WWF is the world’s leading independent conservation organization. WWF has many offices around the world and WWF Myanmar is one of the extensions of WWF-Greater Mekong. The hope of WWF Myanmar is that decision makers across the country will use the assessments to promote a green economy approach—one in in which the sustainable use of natural capital is integrated into the country’s new plans and policies for the economy, energy, agriculture, land use, foreign investment and more. A project led by the Myanmar government with support from WWF is already underway to compare how natural capital values change under different development scenarios.
The YCDC is mainly responsible for the city’s waster management, water supply, sanitation and environmental regulations. Engineering department of water and sanitation has its function which is the permission of Water Piping such as Temporary Water Connection Permission, Final Water Connection Permission, Multiple Water Connection Permission, etc. and its necessary Papers to apply the water connection permission.
Yangon Heritage Trust is an independent centre of excellence working to promote and integrate Yangon's unique urban heritage into a 21st century vision of Yangon as one of Asia's most liveable cities.
Yangon Heritage Trust advocates for heritage protection, develops clear and sustainable policy options, engages with government, business and civil society, communicates its ideas to the widest possible audience, undertakes specific conservation projects, and facilitates research and training.
YTU is the country's oldest and largest engineering university, and the best engineering university in Myanmar. It is located in Gyogone, Yangon, is the premier engineering university of Myanmar and established as Department of Engineering under Rangoon University in 1924. By its former name Rangoon Institute of Technology (RIT), the university offers bachelor's, master's and doctorate degree programs in engineering disciplines to nearly 8000 students. Most YTU students are enrolled full-time in engineering programs although over 2000 students are also enrolled in part-time programs. YTU is also a member of ASEAN University Network, Southeast Asia Engineering Education Development Network (AUN/SEED-Net), and Greater Mekong Sub-Region Academic and Research Network (GMSARN).
The Yezin Agricultural University (YAU) is the only university level of higher education in Agriculture in the Republic of the Union of Myanmar. Primary function of YAU are teaching and training, conducting research and providing extension service to public. Specific objectives of the university are to produce highly qualified professionals needed for the development of the agriculture sector of the country who are well equipped in leadership, management, planning and analysis and interpretation skills and to provide adequate technical training on modern methods of agriculture for the farming communities including non-degree training programs.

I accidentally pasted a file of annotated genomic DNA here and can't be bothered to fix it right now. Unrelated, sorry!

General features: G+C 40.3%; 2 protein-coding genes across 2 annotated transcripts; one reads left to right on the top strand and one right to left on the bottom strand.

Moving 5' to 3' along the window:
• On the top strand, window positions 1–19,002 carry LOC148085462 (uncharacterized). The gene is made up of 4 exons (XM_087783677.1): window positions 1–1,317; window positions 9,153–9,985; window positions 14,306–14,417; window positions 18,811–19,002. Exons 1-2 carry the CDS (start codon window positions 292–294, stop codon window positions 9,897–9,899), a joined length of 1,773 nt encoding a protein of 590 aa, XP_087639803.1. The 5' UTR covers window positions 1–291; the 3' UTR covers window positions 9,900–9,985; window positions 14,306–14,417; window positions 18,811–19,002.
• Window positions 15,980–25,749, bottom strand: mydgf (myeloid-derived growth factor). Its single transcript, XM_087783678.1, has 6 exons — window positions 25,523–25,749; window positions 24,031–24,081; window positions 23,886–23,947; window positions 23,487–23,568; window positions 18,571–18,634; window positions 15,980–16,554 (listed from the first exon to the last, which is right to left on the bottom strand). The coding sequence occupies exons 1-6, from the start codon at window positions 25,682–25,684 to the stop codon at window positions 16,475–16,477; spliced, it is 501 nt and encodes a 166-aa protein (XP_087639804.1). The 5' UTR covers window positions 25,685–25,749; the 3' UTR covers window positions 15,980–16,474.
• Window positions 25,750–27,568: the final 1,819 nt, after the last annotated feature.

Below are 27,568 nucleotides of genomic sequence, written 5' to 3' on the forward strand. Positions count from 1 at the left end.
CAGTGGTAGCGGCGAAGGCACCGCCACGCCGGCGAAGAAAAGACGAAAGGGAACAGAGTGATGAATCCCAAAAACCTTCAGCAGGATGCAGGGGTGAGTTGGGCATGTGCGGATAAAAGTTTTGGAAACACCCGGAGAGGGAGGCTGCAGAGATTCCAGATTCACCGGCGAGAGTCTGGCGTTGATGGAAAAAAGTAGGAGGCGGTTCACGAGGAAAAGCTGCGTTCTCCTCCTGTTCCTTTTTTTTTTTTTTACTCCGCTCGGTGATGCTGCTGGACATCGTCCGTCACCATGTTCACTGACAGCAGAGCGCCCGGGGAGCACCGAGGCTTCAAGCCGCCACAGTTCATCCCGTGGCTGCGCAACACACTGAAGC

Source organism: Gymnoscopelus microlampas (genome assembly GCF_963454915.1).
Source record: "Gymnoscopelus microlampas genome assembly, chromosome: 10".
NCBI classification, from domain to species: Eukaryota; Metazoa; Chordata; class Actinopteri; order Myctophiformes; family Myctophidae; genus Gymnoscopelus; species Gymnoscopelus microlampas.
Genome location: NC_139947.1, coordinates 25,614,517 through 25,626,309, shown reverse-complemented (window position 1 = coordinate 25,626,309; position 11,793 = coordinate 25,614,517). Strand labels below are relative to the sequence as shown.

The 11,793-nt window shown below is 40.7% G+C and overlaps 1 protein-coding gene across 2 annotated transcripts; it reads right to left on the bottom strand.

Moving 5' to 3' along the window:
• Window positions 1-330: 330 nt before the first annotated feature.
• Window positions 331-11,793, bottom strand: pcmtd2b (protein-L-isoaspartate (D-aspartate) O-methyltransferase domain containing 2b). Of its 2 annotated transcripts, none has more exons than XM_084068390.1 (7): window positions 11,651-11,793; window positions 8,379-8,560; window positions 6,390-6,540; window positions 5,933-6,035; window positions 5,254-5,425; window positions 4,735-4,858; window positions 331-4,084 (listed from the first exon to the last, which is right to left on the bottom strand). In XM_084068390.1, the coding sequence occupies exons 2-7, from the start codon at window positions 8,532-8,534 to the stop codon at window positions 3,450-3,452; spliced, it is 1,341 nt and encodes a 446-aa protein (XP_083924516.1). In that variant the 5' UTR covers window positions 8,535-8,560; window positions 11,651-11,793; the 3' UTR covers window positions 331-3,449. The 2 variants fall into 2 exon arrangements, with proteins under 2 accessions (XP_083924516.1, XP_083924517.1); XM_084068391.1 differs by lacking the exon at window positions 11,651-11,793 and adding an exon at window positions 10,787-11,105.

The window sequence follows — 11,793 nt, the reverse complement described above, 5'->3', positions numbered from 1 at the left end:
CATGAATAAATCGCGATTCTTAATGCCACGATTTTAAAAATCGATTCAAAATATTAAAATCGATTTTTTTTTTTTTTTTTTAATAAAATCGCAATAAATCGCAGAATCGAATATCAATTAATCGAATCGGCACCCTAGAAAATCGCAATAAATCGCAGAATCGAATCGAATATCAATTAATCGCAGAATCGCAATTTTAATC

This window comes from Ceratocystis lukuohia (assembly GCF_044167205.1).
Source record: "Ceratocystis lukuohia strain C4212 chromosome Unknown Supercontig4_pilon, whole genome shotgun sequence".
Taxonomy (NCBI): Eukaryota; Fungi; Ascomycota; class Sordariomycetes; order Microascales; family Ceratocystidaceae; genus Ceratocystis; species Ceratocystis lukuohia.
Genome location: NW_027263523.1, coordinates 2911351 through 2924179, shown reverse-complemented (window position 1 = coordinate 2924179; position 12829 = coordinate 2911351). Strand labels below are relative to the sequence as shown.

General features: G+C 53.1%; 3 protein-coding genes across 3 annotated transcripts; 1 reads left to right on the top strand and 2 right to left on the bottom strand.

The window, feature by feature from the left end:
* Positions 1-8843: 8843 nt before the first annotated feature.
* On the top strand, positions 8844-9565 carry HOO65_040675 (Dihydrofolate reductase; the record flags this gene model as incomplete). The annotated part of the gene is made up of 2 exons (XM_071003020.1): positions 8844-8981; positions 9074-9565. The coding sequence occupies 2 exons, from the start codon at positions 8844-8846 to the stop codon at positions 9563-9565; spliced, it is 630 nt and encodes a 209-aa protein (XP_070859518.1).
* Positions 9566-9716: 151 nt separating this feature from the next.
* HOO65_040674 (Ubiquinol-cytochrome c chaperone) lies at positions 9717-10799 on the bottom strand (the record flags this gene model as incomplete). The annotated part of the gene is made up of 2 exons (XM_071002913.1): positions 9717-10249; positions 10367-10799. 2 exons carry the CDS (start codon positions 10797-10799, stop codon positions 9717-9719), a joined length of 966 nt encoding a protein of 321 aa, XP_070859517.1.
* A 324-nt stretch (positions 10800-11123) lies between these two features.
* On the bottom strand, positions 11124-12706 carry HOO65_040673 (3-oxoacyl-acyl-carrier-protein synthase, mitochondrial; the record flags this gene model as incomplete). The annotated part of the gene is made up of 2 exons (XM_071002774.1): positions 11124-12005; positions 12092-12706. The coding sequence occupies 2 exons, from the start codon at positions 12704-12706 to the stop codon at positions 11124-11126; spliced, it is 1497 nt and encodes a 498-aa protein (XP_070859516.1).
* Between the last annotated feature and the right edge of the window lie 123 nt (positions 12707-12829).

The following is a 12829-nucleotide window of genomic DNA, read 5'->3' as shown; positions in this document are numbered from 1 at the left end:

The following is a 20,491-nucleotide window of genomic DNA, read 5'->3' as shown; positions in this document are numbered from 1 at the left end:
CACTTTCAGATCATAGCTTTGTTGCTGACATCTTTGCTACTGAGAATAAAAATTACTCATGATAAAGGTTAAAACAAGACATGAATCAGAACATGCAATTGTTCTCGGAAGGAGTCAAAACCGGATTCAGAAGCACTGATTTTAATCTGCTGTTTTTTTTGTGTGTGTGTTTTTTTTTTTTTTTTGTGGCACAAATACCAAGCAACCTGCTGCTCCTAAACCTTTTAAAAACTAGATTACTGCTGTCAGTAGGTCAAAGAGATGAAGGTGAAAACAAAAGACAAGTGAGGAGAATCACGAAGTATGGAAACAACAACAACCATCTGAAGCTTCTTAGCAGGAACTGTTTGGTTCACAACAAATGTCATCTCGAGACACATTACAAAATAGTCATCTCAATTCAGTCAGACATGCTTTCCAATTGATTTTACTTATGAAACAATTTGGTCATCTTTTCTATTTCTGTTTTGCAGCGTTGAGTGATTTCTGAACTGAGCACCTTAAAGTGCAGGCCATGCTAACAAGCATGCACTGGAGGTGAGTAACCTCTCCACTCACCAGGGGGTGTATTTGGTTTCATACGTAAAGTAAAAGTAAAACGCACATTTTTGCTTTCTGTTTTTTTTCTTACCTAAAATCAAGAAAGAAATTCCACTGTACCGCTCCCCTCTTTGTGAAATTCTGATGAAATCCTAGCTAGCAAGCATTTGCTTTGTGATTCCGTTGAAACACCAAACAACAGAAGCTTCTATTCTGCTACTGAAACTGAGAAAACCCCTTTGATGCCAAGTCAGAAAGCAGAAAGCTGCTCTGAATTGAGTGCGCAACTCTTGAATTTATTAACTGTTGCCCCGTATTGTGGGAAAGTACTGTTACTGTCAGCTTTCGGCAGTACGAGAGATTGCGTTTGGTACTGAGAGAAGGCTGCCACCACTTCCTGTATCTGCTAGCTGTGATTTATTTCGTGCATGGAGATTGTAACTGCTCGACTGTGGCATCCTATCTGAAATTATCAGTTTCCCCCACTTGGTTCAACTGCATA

The Young Expert Programmes consist of YEP Water and YEP Agrofood. The main goal of both programmes is to offer young Dutch and local professionals the opportunity to take their first steps in an international environment. They are employed through Dutch organisations in a number of eligible countries. The programmes aim to rejuvenate the Water & Agrofood sectors and ensure the continued availability of expertise for these sectors.
The Young Expert Programmes are open to Dutch Young Experts and Local Young Experts from any of the eligible countries. There is a difference in the selection process for both. Local Young Experts apply by approaching Dutch organisations, who conduct their own selection process, and Dutch Young Experts apply when new vacancies are posted online.
The National Water Resources Committee (NWRC) and Advisory Group (AG) are working on the long-term plan of producing the competent young water professional through Hydro-Informatics Centre (HIC) supported by the AG. The Young Water Professional (YWP) program is a eleven month long program, in which young graduates of Myanmar who have ambition to become water professionals and government staff from various water related Ministries receive well defined technical and on job training through the Ayeyarwady Integrated River Basin Management (AIRBM) Project. They receive mentoring, coaching and training in various technical, social, economic, political and decision making aspects of water projects. YWP trainees are recruited across Myanmar and their trainings include lectures, seminars and field trips locally and abroad. Trainers include internationally well-known water professionals from all over the world and from Myanmar.